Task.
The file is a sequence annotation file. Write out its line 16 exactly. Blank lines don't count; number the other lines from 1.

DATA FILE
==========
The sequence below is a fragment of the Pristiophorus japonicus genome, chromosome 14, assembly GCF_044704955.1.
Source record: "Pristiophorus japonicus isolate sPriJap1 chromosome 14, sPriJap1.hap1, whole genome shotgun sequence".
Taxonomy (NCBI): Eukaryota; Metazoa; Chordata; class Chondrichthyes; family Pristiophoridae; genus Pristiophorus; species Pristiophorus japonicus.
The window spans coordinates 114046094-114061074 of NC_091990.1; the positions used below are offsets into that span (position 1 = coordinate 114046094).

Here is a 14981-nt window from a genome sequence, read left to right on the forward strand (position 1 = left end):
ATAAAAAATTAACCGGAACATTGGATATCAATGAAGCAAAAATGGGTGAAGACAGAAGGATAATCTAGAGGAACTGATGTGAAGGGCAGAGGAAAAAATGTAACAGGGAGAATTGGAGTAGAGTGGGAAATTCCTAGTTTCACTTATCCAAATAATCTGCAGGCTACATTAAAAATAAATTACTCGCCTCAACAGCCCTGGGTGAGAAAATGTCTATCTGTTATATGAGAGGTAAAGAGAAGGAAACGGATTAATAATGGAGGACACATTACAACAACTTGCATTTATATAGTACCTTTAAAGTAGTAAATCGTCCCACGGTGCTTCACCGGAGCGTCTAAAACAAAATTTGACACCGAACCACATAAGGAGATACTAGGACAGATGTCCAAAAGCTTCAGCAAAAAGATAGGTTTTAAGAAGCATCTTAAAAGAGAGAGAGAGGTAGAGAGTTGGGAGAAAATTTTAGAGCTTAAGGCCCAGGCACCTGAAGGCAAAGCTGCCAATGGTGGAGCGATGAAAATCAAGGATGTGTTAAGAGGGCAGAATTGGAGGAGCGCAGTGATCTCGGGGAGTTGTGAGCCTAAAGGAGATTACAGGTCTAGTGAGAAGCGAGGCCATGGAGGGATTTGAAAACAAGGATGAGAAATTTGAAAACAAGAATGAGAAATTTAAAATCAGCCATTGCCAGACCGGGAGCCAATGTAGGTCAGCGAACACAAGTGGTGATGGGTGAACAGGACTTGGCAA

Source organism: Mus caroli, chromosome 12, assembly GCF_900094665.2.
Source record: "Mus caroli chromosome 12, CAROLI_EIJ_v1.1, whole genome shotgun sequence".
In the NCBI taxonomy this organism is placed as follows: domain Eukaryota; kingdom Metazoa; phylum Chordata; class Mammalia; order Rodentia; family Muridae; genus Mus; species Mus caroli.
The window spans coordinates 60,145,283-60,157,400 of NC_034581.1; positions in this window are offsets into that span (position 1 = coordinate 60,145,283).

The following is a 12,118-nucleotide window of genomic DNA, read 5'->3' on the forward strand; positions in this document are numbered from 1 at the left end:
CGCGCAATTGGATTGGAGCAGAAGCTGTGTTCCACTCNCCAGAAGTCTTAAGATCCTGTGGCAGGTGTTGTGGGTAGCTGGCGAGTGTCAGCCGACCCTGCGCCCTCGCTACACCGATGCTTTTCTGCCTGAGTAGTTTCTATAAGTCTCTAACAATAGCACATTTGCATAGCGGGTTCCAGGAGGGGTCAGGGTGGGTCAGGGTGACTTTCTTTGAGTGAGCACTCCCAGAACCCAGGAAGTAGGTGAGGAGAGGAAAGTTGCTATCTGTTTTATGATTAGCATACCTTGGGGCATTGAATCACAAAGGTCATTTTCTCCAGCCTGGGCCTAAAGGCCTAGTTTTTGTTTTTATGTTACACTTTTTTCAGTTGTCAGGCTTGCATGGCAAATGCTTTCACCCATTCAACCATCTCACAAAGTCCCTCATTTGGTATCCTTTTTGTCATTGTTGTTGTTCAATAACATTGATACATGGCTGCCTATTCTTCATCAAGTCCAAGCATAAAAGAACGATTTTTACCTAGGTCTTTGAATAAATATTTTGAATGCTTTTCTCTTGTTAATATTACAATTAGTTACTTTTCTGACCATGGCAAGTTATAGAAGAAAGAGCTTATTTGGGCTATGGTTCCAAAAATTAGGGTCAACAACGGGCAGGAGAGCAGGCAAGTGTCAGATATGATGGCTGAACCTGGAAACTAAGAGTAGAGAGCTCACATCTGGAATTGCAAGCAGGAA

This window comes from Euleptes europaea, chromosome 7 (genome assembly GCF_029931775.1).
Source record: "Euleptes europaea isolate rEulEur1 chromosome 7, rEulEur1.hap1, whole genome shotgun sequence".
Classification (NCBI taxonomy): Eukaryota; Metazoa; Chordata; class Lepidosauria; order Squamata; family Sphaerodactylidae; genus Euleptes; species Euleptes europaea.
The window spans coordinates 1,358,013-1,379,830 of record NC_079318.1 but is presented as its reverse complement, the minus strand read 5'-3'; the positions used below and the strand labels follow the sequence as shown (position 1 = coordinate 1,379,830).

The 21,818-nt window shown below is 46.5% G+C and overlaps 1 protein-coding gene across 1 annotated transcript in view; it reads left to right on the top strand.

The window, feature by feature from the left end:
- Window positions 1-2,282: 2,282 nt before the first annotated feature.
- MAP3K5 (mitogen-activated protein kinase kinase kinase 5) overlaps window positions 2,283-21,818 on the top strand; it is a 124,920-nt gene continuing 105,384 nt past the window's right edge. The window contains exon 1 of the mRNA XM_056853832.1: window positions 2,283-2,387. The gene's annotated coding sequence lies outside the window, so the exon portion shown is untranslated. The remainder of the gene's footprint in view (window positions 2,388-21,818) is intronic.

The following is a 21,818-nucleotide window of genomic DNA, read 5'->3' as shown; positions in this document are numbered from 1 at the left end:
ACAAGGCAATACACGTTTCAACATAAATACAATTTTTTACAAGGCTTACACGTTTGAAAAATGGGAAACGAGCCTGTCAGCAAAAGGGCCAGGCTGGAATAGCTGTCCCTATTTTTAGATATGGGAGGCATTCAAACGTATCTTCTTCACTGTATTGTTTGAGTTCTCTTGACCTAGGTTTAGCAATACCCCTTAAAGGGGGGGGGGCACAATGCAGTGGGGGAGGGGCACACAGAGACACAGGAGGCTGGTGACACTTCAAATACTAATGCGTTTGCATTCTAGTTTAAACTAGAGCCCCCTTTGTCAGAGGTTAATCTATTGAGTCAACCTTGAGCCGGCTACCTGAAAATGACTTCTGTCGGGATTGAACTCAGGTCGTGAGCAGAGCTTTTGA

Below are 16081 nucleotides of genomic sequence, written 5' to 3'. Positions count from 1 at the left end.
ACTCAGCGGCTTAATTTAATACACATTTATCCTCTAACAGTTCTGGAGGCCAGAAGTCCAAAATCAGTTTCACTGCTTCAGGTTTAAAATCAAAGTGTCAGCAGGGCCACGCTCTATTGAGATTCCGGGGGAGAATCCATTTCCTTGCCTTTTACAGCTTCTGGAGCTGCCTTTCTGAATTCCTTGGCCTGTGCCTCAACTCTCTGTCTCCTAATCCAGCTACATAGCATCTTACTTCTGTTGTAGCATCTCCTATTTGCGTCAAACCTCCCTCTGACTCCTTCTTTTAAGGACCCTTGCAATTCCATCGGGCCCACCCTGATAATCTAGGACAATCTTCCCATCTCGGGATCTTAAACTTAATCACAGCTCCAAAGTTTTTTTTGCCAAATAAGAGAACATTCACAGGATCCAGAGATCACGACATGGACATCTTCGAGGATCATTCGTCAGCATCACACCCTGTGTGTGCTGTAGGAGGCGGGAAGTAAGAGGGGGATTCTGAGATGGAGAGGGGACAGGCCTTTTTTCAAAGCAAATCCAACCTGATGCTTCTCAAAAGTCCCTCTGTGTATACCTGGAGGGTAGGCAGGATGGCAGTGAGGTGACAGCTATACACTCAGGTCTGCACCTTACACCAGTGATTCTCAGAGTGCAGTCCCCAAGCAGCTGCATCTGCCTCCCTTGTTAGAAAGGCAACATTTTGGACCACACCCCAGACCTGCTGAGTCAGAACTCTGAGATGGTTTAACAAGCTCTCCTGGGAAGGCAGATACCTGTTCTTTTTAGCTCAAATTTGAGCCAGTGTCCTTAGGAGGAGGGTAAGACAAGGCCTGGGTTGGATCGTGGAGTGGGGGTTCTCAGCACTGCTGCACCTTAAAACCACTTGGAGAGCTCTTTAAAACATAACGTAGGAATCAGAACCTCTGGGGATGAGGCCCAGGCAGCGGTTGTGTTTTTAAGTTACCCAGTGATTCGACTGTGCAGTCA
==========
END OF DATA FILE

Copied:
The window spans coordinates 1,358,013-1,379,830 of record NC_079318.1 but is presented as its reverse complement, the minus strand read 5'-3'; the positions used below and the strand labels follow the sequence as shown (position 1 = coordinate 1,379,830).